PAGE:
The threat of scam text messages may now seem distant, even quaint. With all the new, exotic and sophisticated attacks that have arisen in the past decade, surely text message attacks are low on the list. But, they can still be a big problem.
Short message service (SMS) scams are social engineering attacks that work like email phishing attacks. Called ‘smishing’ (a portmanteau of SMS and phishing), the attacks aim to trick the victim into providing information or access that benefits the attacker.
Current SMS Scam Tactics
One of the more effective and modern variants of scam text messages alert users of a new, incoming package delivery. Upon replying, the scammer harvests personal information for identity theft, monetary theft or the theft of company information. In one specific variant, the text directs victims to a website and offered a small gift (like a wristwatch) in exchange for participating in a survey. They’re asked for credit card information to cover shipping, and, of course, the credit card information is stolen.
Another scam text message campaign pretends to come from banks. It tricks victims into divulging their banking credentials. Once they’ve done so, the Emotet malware infects their machines.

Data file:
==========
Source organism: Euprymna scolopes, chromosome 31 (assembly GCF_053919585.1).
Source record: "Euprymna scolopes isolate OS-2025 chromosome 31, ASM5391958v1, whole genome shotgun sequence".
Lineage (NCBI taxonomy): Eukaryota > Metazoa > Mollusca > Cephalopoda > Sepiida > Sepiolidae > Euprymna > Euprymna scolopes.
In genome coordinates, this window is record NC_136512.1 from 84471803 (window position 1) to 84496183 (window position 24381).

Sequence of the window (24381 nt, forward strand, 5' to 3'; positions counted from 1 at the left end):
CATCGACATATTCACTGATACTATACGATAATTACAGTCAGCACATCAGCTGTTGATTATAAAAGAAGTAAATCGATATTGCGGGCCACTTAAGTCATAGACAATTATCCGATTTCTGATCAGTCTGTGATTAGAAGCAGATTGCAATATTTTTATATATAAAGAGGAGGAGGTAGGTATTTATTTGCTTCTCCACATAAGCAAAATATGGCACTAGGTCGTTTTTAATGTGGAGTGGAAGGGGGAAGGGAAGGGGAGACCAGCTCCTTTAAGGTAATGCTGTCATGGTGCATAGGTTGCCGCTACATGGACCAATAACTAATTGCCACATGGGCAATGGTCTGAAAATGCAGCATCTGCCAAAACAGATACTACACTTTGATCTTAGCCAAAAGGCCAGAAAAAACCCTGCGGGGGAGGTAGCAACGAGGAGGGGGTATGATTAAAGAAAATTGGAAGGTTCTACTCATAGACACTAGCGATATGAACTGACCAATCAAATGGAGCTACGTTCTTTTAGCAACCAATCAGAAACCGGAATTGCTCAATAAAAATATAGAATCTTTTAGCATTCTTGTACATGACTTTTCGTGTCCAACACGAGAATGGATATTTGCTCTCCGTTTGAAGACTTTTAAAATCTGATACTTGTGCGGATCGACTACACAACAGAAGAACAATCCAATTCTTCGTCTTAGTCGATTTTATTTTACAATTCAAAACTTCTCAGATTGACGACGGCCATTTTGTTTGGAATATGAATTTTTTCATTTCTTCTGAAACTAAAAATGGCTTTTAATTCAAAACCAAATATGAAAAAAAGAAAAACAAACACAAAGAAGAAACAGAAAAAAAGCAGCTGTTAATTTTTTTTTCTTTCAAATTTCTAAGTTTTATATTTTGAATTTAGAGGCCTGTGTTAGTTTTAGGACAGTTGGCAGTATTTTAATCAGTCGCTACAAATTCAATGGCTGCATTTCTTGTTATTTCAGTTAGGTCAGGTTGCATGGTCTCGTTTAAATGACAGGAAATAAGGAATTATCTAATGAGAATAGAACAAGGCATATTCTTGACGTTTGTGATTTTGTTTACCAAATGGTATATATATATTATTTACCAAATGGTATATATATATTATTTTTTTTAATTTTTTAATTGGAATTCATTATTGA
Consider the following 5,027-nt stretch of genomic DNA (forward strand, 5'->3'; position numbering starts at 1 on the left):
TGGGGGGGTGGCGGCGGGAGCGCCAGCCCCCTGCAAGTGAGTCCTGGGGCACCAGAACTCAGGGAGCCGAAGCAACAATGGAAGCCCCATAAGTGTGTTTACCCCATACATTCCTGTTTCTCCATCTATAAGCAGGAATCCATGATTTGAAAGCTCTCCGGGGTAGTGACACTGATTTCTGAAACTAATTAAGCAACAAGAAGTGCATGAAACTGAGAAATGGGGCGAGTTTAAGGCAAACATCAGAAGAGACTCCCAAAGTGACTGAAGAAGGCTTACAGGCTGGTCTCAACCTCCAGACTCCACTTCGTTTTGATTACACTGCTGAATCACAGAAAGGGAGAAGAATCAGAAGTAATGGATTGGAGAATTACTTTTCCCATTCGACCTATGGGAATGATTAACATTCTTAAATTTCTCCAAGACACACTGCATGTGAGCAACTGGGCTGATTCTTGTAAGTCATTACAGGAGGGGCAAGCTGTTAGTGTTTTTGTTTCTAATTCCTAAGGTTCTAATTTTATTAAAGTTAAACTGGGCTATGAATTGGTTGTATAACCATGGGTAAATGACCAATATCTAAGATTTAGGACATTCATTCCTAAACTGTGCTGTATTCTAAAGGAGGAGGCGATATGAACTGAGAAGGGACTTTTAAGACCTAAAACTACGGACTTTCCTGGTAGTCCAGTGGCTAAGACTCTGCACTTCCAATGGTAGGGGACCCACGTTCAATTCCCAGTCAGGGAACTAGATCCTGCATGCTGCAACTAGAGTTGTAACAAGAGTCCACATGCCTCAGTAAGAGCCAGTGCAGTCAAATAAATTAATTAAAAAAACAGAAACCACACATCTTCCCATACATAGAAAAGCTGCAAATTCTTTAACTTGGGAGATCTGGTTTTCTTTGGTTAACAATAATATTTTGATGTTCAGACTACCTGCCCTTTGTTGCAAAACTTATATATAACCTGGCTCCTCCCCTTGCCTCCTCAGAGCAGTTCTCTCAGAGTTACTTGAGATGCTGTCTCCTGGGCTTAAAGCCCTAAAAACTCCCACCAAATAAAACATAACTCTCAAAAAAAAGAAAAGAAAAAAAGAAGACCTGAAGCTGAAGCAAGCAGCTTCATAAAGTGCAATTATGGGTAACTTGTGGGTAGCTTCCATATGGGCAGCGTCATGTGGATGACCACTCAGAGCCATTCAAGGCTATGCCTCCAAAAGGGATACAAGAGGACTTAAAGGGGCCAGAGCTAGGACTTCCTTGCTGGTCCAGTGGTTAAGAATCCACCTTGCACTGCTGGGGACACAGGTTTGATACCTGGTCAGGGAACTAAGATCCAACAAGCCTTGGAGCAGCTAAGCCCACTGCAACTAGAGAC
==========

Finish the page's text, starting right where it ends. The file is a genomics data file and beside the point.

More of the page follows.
Yet, another scam threatens the victim with violence if they don’t pay. These are different approaches to the same aim: all are designed to extract information from the target for nefarious purposes. What they all have in common is that they all want you to do something, like visit a website, click on a link or take some other action.
Other scam text messages reference food aid, jury duty, a mobile carrier, a bank, COVID-19 or human trafficking. It doesn’t always help to understand the specific content of text attacks that have already happened, though. Future attacks will be designed to surprise you with brand-new content.
Why People Fall for Scam Text Messages
Scammers are engaged in a back-and-forth fight with smartphone users as part of a larger arsenal of mobile scam techniques. And, they have two advantages. First, they leverage techniques that are the result of an evolutionary process of learning how to scam…